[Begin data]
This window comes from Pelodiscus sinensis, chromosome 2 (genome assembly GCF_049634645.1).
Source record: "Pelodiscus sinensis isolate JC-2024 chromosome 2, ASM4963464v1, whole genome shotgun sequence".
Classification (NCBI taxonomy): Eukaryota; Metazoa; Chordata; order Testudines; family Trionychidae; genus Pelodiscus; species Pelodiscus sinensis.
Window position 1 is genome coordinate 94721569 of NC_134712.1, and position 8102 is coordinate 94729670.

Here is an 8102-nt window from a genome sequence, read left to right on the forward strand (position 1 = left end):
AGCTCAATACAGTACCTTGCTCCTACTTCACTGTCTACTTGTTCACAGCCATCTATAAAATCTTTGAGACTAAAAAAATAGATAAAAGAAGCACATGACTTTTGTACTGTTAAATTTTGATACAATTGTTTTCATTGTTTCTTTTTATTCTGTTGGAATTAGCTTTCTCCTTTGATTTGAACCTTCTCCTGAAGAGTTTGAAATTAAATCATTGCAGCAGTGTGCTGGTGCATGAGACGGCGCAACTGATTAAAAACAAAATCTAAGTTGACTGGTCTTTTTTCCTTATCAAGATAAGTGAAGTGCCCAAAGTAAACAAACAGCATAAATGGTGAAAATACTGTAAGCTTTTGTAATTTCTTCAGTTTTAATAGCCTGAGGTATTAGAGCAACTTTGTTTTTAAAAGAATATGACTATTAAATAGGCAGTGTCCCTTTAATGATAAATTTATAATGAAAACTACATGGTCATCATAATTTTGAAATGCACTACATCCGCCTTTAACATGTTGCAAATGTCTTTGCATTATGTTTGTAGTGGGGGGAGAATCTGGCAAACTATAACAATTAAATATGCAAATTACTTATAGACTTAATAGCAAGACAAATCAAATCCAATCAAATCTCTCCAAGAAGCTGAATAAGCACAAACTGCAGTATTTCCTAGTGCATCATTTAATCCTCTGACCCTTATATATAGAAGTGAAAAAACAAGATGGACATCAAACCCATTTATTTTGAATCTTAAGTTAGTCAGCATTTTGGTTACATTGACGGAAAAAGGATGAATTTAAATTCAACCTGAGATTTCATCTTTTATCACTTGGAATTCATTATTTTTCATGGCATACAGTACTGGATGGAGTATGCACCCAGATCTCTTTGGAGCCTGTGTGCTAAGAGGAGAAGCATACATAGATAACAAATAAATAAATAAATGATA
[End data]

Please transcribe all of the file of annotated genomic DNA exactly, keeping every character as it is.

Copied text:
This window comes from Pelodiscus sinensis, chromosome 2 (genome assembly GCF_049634645.1).
Source record: "Pelodiscus sinensis isolate JC-2024 chromosome 2, ASM4963464v1, whole genome shotgun sequence".
Classification (NCBI taxonomy): Eukaryota; Metazoa; Chordata; order Testudines; family Trionychidae; genus Pelodiscus; species Pelodiscus sinensis.
Window position 1 is genome coordinate 94721569 of NC_134712.1, and position 8102 is coordinate 94729670.

Here is an 8102-nt window from a genome sequence, read left to right on the forward strand (position 1 = left end):
AGCTCAATACAGTACCTTGCTCCTACTTCACTGTCTACTTGTTCACAGCCATCTATAAAATCTTTGAGACTAAAAAAATAGATAAAAGAAGCACATGACTTTTGTACTGTTAAATTTTGATACAATTGTTTTCATTGTTTCTTTTTATTCTGTTGGAATTAGCTTTCTCCTTTGATTTGAACCTTCTCCTGAAGAGTTTGAAATTAAATCATTGCAGCAGTGTGCTGGTGCATGAGACGGCGCAACTGATTAAAAACAAAATCTAAGTTGACTGGTCTTTTTTCCTTATCAAGATAAGTGAAGTGCCCAAAGTAAACAAACAGCATAAATGGTGAAAATACTGTAAGCTTTTGTAATTTCTTCAGTTTTAATAGCCTGAGGTATTAGAGCAACTTTGTTTTTAAAAGAATATGACTATTAAATAGGCAGTGTCCCTTTAATGATAAATTTATAATGAAAACTACATGGTCATCATAATTTTGAAATGCACTACATCCGCCTTTAACATGTTGCAAATGTCTTTGCATTATGTTTGTAGTGGGGGGAGAATCTGGCAAACTATAACAATTAAATATGCAAATTACTTATAGACTTAATAGCAAGACAAATCAAATCCAATCAAATCTCTCCAAGAAGCTGAATAAGCACAAACTGCAGTATTTCCTAGTGCATCATTTAATCCTCTGACCCTTATATATAGAAGTGAAAAAACAAGATGGACATCAAACCCATTTATTTTGAATCTTAAGTTAGTCAGCATTTTGGTTACATTGACGGAAAAAGGATGAATTTAAATTCAACCTGAGATTTCATCTTTTATCACTTGGAATTCATTATTTTTCATGGCATACAGTACTGGATGGAGTATGCACCCAGATCTCTTTGGAGCCTGTGTGCTAAGAGGAGAAGCATACATAGATAACAAATAAATAAATAAATGATA